In the land of fox hunting, shamrocks, and pubs, a century old confrontational relationship is still being plaid out. Religion is often the grounds for conflict and such is the case in Northern Ireland. For hundreds of years Catholics and Protestants have battled over rights, government and land. The spark of this conflict can be traced back to the mid 1500s.
Ireland has always had a complicated past concerning rulers, government, invasion and war. Throughout these changes of conquerors the Irish had strived to uphold their Gaelic way of life, this including Catholicism. With this said, it is no surprise that in 1558 Ireland would be outraged by the passing of the Act of Supremacy, depicting protestant Queen Elizabeth as head of the Irish church and Ireland (Wallace, "Flight of the Earls"). The Act of Supremacy required all state and church members to swear allegiance to her (Wallace, "Flight of the Earls" ). With some resistance, most Gaelic lords submitted to the rule of the Queen. However, Queen Elizabeth found a major opponent in Hugh O'Neill, Earl of Tyrone. Once loyal to England, O'Neill fought for Ireland once the English government started increasing its rule (Wallace, "Flight of the Earls"). Although he won many battles against the English, O'Neill eventually fled the country along with the Earl of Tryconnell (Wallace, "Flight of the Earls"). This event became known as the Flight of the Earls and ended English opposition for a short time. In the mean while, Protestant settlers from England and Scotland migrated to the confiscated counties of Ulster, in northern Ireland (Wallace, "Flight of the Earls"). These groups of settlers would form what is now known as Northern Ireland and created a protestant group in the mist of a Catholic country. This laid the foundations for today's problems.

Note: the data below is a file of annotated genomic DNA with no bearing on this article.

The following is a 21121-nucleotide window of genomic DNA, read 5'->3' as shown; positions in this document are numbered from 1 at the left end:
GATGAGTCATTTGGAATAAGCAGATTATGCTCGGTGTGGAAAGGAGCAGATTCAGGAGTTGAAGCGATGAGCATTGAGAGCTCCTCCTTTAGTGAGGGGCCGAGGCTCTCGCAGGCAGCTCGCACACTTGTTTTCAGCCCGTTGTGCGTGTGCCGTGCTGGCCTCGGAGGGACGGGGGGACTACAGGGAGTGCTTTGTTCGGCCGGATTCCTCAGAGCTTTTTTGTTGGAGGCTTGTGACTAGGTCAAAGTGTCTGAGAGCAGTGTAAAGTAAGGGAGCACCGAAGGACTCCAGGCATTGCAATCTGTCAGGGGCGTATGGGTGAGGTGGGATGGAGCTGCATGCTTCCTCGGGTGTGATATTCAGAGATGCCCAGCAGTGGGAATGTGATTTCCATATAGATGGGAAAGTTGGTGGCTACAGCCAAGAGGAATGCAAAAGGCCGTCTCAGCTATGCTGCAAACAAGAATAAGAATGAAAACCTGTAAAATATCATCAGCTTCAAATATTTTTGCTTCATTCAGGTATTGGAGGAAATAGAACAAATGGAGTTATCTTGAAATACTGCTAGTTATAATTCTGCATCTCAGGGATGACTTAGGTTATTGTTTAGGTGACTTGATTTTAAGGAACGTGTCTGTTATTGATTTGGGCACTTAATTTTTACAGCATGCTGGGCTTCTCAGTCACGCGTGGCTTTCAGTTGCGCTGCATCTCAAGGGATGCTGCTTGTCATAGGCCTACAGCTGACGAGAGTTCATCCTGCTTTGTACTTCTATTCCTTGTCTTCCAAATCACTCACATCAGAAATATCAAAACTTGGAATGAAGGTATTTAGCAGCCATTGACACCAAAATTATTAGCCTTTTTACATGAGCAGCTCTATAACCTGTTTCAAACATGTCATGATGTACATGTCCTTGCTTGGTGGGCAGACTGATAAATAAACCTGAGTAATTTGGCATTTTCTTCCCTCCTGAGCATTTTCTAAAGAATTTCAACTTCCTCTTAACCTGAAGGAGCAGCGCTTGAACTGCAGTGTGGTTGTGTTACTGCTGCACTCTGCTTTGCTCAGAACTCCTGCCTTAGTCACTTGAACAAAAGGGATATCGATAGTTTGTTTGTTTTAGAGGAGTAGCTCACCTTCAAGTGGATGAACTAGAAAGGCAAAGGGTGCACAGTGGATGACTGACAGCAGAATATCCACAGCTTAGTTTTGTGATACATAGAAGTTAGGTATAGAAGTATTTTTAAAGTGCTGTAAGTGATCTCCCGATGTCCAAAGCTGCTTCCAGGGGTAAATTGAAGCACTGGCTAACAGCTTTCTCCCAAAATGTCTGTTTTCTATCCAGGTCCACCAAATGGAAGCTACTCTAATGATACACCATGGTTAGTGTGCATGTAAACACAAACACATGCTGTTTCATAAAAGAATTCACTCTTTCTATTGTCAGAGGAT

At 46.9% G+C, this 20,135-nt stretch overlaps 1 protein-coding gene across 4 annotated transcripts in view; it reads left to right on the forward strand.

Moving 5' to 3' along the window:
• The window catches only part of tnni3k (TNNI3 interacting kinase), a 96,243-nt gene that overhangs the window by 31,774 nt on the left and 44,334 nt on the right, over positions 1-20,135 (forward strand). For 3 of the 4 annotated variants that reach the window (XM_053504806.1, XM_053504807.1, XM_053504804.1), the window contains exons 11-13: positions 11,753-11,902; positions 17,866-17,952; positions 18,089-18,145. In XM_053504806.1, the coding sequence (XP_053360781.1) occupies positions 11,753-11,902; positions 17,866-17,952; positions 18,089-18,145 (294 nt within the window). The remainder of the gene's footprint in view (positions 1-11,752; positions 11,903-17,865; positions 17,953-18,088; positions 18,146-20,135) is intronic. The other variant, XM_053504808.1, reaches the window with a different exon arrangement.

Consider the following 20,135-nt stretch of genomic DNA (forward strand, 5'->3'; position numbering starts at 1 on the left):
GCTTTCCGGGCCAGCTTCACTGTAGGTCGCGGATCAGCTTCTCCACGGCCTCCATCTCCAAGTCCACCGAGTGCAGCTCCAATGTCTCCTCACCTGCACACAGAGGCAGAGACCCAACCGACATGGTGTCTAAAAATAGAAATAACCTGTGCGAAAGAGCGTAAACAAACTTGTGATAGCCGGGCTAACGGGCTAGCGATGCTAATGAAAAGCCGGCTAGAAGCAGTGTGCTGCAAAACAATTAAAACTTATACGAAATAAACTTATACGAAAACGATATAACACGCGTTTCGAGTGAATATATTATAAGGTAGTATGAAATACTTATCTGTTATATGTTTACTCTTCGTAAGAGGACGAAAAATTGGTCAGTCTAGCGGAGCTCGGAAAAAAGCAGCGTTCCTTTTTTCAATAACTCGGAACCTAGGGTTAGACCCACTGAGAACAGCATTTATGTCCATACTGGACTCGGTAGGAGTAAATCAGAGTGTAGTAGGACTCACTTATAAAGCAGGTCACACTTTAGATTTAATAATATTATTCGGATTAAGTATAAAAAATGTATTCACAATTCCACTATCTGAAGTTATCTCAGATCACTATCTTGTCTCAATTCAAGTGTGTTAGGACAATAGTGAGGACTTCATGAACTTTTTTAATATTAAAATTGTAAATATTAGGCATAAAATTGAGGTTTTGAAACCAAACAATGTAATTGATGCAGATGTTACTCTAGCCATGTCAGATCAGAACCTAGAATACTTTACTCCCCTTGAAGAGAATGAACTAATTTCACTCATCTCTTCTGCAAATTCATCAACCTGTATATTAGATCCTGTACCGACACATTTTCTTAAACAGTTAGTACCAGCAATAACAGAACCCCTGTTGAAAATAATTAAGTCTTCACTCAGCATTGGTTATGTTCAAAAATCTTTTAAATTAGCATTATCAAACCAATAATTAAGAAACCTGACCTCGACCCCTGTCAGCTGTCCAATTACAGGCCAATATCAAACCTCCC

The first example of violence between the Protestants and Catholics is illustrated in the brutal assault by Oliver Cromwell and his armies in 1649 (Wallace, "The Curse of Cromwell"). During the English civil war, the Irish saw an opportunity to secure their freedom as well. In response to these uprisings, Cromwell traveled the Irish countryside and demolished any opposition to England (Wallace, "The Curse of Cromwell" ). Thousands were killed (Wallace, "The Curse of Cromwell"). In the settlements of Ulster, protestants attacked the Catholics in response (Wallace, "The Curse of Cromwell"). All these actions increased the mistrust between the two nations and religions.
In the eighteenth century things were alittle more subdued. The Irish parliament, under control of England, was governing the country. Although this seemed like a new beginning for the Irish, the parliament had no real powers except regarding taxation (Wallace, "Henry Grattan's Parliament"). The act known as The Sixth of George I, granted England the right to pass laws on Ireland and required English approval for any law passed in Ireland (Wallace, "Henry Grattan's Parliament"). Catholics were not allowed to vote as many of the parliament members were wealthy Protestants (Wallace, "Henry Grattan's Parliament").
In 1801, King George III, signed the Act of Union and ended the existence of the Irish Parliament ("Northern Ireland"). Under this new act, Ireland and England were combined as one kingdom under the rule of Westminster ("Northern Ireland"). Conditions would remain this way until 1921 when Ireland was partitioned in the Government of Ireland Act ("Northern Ireland"). However, when Ireland was granted freedom, the colonies of Ulster in Northern Ireland, still mainly protestant, declined to join. In the Anglo-Irish Treaty of 1921, Northern Ireland remained part of England while Southern Ireland went on to create its own nation ("Northern Ireland"). This division of the country set the stage for future conflict.
Remaining in Northern Ireland are a small group of Irish Catholics known as Nationalists, who want to see the two sections of Ireland...
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